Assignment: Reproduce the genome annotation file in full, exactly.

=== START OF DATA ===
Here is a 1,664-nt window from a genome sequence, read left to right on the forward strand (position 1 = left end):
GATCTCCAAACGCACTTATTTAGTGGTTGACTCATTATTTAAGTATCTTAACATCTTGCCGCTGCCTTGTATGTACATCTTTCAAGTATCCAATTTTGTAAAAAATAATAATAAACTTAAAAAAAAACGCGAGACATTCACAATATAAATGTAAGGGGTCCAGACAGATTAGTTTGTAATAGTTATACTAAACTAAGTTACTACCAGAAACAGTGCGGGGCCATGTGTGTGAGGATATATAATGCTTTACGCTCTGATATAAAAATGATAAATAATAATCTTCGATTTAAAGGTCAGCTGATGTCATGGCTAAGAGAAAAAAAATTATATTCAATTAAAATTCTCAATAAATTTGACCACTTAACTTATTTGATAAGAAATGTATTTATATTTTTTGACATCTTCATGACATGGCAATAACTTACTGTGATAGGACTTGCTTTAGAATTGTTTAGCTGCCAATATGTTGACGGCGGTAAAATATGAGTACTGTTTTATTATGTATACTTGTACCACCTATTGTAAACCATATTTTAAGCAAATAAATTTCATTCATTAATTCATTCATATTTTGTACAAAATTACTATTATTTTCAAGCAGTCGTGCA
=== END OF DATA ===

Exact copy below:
Here is a 1,664-nt window from a genome sequence, read left to right on the forward strand (position 1 = left end):
GATCTCCAAACGCACTTATTTAGTGGTTGACTCATTATTTAAGTATCTTAACATCTTGCCGCTGCCTTGTATGTACATCTTTCAAGTATCCAATTTTGTAAAAAATAATAATAAACTTAAAAAAAAACGCGAGACATTCACAATATAAATGTAAGGGGTCCAGACAGATTAGTTTGTAATAGTTATACTAAACTAAGTTACTACCAGAAACAGTGCGGGGCCATGTGTGTGAGGATATATAATGCTTTACGCTCTGATATAAAAATGATAAATAATAATCTTCGATTTAAAGGTCAGCTGATGTCATGGCTAAGAGAAAAAAAATTATATTCAATTAAAATTCTCAATAAATTTGACCACTTAACTTATTTGATAAGAAATGTATTTATATTTTTTGACATCTTCATGACATGGCAATAACTTACTGTGATAGGACTTGCTTTAGAATTGTTTAGCTGCCAATATGTTGACGGCGGTAAAATATGAGTACTGTTTTATTATGTATACTTGTACCACCTATTGTAAACCATATTTTAAGCAAATAAATTTCATTCATTAATTCATTCATATTTTGTACAAAATTACTATTATTTTCAAGCAGTCGTGCA